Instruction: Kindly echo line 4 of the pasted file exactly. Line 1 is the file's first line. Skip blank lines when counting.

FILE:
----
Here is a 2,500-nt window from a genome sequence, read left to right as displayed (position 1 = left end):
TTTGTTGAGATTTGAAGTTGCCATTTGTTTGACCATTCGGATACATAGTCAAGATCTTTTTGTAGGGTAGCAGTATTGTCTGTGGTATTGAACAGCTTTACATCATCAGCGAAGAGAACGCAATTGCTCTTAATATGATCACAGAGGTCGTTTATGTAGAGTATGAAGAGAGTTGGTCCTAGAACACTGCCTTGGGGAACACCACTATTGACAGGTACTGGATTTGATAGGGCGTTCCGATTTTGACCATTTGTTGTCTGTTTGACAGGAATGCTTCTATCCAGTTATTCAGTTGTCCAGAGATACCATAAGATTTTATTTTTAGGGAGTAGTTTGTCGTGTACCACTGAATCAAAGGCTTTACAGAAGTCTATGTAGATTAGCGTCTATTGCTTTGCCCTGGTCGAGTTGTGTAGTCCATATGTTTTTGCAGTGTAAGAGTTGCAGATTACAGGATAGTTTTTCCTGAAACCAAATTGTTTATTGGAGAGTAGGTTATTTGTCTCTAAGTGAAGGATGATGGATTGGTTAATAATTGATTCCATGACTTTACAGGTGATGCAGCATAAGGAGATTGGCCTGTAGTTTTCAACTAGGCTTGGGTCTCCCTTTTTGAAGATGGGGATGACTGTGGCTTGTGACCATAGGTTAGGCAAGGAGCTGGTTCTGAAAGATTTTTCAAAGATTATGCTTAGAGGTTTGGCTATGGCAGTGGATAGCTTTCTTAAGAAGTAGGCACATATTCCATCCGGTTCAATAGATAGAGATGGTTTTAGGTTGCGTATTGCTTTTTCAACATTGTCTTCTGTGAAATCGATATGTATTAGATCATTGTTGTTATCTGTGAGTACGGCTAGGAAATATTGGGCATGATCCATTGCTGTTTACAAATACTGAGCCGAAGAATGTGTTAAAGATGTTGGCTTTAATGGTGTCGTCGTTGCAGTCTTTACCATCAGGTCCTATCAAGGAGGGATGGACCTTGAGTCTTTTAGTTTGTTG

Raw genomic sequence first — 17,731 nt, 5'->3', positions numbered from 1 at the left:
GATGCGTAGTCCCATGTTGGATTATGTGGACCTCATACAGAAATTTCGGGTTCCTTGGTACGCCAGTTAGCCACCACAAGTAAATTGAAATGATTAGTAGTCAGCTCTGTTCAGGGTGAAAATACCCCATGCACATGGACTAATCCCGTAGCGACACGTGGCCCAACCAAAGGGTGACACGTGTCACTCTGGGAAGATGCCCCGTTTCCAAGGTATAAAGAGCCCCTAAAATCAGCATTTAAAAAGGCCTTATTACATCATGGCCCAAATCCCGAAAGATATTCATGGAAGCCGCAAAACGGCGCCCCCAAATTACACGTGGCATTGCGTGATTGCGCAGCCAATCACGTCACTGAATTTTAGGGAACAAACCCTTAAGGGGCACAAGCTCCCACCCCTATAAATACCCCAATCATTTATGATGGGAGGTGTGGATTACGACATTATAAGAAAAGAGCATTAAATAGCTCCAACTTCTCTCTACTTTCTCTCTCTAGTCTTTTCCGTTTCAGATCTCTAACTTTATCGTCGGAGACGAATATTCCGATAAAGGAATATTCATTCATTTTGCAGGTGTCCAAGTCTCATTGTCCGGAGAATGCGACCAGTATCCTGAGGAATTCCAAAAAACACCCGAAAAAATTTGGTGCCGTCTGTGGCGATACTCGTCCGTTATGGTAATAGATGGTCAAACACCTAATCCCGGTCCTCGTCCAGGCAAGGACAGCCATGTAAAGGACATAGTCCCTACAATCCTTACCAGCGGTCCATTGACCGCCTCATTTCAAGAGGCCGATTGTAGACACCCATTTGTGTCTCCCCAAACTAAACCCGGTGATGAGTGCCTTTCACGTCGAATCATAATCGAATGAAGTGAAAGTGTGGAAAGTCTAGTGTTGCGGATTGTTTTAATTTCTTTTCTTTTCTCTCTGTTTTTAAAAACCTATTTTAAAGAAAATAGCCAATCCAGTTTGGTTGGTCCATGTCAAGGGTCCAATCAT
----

GATGCGTAGTCCCATGTTGGATTATGTGGACCTCATACAGAAATTTCGGGTTCCTTGGTACGCCAGTTAGCCACCACAAGTAAATTGAAATGATTAGTAGTCAGCTCTGTTCAGGGTGAAAATACCCCATGCACATGGACTAATCCCGTAGCGACACGTGGCCCAACCAAAGGGTGACACGTGTCACTCTGGGAAGATGCCCCGTTTCCAAGGTATAAAGAGCCCCTAAAATCAGCATTTAAAAAGGCCTTATTACATCATGGCCCAAATCCCGAAAGATATTCATGGAAGCCGCAAAACGGCGCCCCCAAATTACACGTGGCATTGCGTGATTGCGCAGCCAATCACGTCACTGAATTTTAGGGAACAAACCCTTAAGGGGCACAAGCTCCCACCCCTATAAATACCCCAATCATTTATGATGGGAGGTGTGGATTACGACATTATAAGAAAAGAGCATTAAATAGCTCCAACTTCTCTCTACTTTCTCTCTCTAGTCTTTTCCGTTTCAGATCTCTAACTTTATCGTCGGAGACGAATATTCCGATAAAGGAATATTCATTCATTTTGCAGGTGTCCAAGTCTCATTGTCCGGAGAATGCGACCAGTATCCTGAGGAATTCCAAAAAACACCCGAAAAAATTTGGTGCCGTCTGTGGCGATACTCGTCCGTTATGGTAATAGATGGTCAAACACCTAATCCCGGTCCTCGTCCAGGCAAGGACAGCCATGTAAAGGACATAGTCCCTACAATCCTTACCAGCGGTCCATTGACCGCCTCATTTCAAGAGGCCGATTGTAGACACCCATTTGTGTCTCCCCAAACTAAACCCGGTGATGAGTGCCTTTCACGTCGAATCATAATCGAATGAAGTGAAAGTGTGGAAAGTCTAGTGTTGCGGATTGTTTTAATTTCTTTTCTTTTCTCTCTGTTTTTAAAAACCTATTTTAAAGAAAATAGCCAATCCAGTTTGGTTGGTCCATGTCAAGGGTCCAATCAT